A lot at stake during this year’s Party Conference season

This year’s party conferences may well be the final ones before the next general election, meaning all political parties will use them to begin to articulate their pitch to the public. Ahead of the conferences, Director and Head of Public Affairs Adam Thomas writes on what to expect:

What to expect at this year’s party conferences

Party conferences are key part of the political calendar, held in the autumn following the summer recess. They act as national platform, giving the parties the chance to project policies and personalities to a national audience.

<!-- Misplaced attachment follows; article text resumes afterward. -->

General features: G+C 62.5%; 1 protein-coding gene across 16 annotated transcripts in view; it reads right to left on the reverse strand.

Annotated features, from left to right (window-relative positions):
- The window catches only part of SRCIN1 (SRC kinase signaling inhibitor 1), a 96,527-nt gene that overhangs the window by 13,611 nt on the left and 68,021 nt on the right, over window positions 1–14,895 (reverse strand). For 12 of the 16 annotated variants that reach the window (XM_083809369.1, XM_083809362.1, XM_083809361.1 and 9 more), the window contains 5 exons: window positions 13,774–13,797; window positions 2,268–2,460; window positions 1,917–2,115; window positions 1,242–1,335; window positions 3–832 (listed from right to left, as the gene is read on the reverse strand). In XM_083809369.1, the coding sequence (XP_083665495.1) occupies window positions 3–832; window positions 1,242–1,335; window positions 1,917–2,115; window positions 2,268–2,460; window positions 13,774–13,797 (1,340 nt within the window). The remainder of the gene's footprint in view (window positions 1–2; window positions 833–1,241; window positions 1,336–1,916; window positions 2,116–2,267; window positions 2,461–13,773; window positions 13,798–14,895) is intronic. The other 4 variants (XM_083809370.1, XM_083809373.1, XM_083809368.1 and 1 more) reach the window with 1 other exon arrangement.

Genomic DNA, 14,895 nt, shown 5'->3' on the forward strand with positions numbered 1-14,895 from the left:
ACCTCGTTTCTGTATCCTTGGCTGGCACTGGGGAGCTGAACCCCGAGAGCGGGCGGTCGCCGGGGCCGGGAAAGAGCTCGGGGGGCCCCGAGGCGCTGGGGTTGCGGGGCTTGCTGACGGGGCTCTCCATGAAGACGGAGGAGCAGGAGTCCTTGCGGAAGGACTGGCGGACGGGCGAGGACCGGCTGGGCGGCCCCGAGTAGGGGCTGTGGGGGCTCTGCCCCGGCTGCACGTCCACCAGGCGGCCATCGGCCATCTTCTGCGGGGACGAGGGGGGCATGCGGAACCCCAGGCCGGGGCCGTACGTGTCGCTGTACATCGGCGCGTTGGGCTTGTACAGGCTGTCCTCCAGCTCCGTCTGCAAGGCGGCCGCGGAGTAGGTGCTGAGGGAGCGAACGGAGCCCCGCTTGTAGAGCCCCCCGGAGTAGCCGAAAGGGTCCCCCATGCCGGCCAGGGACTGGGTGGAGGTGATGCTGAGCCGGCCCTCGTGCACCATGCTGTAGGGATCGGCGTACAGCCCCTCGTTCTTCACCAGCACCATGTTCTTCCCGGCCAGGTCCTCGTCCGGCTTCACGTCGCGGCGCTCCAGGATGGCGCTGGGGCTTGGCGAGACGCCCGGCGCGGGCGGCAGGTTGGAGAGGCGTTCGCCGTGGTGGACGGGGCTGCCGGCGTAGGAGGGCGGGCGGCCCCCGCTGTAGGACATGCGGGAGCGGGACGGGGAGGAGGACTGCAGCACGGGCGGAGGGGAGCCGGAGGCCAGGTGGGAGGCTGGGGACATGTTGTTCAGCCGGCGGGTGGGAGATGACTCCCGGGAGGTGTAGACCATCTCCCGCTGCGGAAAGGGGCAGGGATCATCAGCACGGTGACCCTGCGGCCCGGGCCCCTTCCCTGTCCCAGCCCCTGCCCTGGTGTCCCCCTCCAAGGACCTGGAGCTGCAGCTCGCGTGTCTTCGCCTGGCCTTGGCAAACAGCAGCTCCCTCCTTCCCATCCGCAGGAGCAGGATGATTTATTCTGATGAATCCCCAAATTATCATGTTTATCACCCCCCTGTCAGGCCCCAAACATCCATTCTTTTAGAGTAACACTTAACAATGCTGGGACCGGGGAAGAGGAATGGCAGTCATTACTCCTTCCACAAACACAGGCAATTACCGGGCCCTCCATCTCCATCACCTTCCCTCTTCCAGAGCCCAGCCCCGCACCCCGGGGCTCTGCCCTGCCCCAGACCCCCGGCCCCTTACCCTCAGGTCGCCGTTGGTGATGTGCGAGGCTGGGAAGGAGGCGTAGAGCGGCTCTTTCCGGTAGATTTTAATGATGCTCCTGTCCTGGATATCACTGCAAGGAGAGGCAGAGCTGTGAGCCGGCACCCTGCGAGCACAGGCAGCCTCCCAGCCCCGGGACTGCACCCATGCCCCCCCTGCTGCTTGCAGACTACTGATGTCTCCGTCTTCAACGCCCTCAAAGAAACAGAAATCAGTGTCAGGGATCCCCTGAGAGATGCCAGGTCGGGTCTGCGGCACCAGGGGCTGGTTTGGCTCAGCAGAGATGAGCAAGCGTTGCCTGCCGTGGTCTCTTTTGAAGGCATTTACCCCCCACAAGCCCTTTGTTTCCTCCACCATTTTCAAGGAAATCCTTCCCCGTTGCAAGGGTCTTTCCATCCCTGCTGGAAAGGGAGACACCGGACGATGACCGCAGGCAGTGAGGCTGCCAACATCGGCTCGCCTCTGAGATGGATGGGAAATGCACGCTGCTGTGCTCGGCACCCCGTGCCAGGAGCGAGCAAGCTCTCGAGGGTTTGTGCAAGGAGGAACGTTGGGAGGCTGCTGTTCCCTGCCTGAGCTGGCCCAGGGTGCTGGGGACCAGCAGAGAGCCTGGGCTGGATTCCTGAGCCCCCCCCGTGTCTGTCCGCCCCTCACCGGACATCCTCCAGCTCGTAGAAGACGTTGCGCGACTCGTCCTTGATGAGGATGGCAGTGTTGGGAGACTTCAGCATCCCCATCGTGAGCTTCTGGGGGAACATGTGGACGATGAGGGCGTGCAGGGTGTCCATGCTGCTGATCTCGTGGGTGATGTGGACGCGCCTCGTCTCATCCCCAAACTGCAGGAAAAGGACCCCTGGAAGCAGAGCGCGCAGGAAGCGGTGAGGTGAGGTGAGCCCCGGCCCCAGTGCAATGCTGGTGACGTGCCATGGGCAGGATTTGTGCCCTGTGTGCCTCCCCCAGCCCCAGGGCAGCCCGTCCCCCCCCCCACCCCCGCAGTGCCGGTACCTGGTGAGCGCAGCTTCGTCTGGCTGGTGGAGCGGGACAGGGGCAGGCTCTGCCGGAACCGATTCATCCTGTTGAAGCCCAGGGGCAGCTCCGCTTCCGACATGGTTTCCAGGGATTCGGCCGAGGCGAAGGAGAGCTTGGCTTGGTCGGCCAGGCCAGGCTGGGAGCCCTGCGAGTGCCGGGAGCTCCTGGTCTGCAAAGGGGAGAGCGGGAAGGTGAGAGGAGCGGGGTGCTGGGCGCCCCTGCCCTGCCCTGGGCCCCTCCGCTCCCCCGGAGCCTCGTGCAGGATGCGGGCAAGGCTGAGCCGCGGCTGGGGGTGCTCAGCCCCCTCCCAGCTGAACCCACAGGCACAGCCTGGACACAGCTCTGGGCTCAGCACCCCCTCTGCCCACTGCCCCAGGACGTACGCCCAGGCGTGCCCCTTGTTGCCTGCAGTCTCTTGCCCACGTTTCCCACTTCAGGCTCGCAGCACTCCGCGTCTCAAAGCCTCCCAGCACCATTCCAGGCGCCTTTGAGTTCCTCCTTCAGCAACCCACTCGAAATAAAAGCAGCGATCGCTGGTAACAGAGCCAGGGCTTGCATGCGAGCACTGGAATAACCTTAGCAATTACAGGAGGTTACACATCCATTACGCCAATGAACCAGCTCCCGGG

The event themselves bring together politicians, party members and a wide range of organisations and stakeholders seeking to influence and shape the parties’ thinking.  While the extent of formal policymaking procedures differs between parties, each conference is an important set-piece event for party members and receives vast and sustained media attention. The Leaders’ speeches, traditionally used to close the conferences, are important moments to speak directly to the nation. The 2023 annual party conferences take on particular importance as the parties seek to position themselves ahead of a general election.

Liberal Democrat Party Conference